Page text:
RepealSMART considers second ballot attempt ‘in the next few days’
NORTH BAY — An effort to allow voters to repeal the 2008 sales tax measure that funds a proposed commuter rail system in the North Bay has failed after election officials in Sonoma and Marin counties collected fewer than the minimum signatures required to advance the matter to the ballot.
The Marin County Registrar of Voters completed a count of 9,111 signatures this morning. That brings to 14,582 the number of signatures submitted from both counties, including an initial tally of 5,471 Sonoma County signatures turned in Friday.
The county registrars said they would verify the petitions only if they exceeded 15,000. That’s the number repeal proponent RepealSMART contended was necessary to put a repeal measure before voters in November, a threshold set by the state’s Prop. 218 and roughly 15 percent of residents in both counties.
However, officials from Sonoma Marin Area Rail Transit argued that 39,000 signatures must be collected for a ballot measure to repeal Measure Q, a quarter-cent tax that voters in Sonoma and Marin counties approved with a 70 percent majority in 2008.
With this failure of the repeal, funding from a $191 million bond sale in December will be released from escrow and used to fund additional contracts for the proposed transit system. SMART General Manager Farhad Mansourian said that the legal process to release the funds would take 2-3 months, and he hoped for at least two more construction contracts to be awarded by this summer.
“This has been a cloud over our heads for a long time,” said Valerie Brown, chair of the SMART Board of Directors and Sonoma County supervisor. Ms. Brown said that the board valued the democratic process, “but now we can really get the wheels rolling.”
Clay Mitchell, co-chair of RepealSMART, said he is among those who reversed their support of the tax after the economic downturn forced SMART to scale back plans. Instead of a 70-mile line spanning the length of both counties, the agency chose to phase construction, starting with a 38.5-mile stretch between Santa Rosa in Sonoma County and San Rafael in Marin.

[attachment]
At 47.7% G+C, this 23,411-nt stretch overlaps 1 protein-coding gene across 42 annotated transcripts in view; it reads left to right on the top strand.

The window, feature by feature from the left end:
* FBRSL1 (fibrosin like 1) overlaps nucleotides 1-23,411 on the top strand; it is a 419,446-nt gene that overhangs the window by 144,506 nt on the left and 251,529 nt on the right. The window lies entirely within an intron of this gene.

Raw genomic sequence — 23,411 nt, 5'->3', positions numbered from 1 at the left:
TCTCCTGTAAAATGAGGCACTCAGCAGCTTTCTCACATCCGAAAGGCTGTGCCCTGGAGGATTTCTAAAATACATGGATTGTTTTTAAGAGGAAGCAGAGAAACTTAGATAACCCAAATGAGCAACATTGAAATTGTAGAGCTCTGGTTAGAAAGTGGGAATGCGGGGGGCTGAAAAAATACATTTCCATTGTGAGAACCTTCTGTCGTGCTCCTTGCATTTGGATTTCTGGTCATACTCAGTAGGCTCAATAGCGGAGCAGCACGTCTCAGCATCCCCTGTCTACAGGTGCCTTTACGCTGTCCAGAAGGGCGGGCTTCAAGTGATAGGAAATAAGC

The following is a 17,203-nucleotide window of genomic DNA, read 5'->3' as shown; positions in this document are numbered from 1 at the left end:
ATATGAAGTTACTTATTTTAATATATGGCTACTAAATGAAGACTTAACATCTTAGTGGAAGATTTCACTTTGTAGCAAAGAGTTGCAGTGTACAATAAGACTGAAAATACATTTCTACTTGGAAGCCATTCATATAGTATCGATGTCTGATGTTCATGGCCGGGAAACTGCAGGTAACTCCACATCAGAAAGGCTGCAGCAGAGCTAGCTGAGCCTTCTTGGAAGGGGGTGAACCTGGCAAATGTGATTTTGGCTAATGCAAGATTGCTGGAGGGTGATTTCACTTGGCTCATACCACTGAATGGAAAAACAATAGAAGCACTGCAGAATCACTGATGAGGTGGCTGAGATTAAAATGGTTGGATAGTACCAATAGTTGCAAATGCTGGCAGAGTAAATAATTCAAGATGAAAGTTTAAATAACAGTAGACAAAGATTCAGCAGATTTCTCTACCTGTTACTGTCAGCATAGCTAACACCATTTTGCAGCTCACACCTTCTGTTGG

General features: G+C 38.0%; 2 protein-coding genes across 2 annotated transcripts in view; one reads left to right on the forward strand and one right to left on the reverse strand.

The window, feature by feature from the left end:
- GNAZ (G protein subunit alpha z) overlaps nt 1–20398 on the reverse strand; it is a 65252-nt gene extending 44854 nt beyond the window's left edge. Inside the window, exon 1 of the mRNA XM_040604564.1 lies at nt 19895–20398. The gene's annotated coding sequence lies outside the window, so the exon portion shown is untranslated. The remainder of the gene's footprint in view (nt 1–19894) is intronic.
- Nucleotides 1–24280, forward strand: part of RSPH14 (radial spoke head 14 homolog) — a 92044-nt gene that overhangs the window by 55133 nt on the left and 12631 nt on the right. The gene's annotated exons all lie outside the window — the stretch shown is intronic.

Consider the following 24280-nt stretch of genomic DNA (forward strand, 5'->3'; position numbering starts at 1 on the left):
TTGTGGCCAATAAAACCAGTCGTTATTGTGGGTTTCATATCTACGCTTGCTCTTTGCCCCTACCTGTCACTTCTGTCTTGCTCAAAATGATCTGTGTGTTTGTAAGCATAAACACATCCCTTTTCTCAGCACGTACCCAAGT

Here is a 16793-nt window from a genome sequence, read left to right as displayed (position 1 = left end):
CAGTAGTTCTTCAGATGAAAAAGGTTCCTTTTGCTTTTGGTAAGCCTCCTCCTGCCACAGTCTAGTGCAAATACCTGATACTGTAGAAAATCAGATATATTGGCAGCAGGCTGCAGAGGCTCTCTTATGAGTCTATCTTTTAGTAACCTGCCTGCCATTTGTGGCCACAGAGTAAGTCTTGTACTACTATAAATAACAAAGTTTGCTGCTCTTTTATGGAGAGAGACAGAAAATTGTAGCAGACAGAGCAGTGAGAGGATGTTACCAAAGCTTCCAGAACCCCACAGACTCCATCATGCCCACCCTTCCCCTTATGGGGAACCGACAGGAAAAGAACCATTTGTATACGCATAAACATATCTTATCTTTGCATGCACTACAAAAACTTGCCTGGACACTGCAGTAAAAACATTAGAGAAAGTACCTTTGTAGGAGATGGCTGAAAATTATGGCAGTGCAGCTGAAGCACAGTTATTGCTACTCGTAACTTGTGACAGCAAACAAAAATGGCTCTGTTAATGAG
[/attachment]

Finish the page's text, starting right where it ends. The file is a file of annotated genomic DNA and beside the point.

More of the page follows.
Voters should be given a chance to repeal the tax after those changes to the SMART project, Mr. Mitchell said. RepealSMART in August filed an intention to petition for a ballot measure and spent the next six months gathering signatures, all the way up until a few hours from the Jan. 27 deadline.
Despite the failure of the measure, the results showed that an increasing number of people have come to question the proposed transit system, according to Mr. Mitchell.
“It shows clearly that there are more than 13 people who support taking another look at this, unlike (what) Mr. Mansourian has said,” he said.
Mr. Mitchell said he and other repeal supporters believe that they weren’t given clear requirements during the petition process, delaying their efforts. Additionally, since the SMART board of directors would determine if the signatures were sufficient to call an election, the board was unlikely to support the lower threshold, he said.
RepealSMART’s core members will be meeting soon to determine their future plans, according to Mr. Mitchell. Those plans will likely include filing a notice of intent to collect signatures for a new, identical ballot measure “in the next few days.”
SMART’s board awarded a $103 million design-build contract for its first phase of construction early this month to railroad specialists Stacy and Witbeck Inc. and and Herzog Contracting Corp. The work will entail many underlying elements of the system, including tracks, railroad crossings and bridges.
The initial segment of the SMART system between Santa Rosa in Sonoma County and San Rafael in Marin is expected to be completed in 2015 or early 2016.
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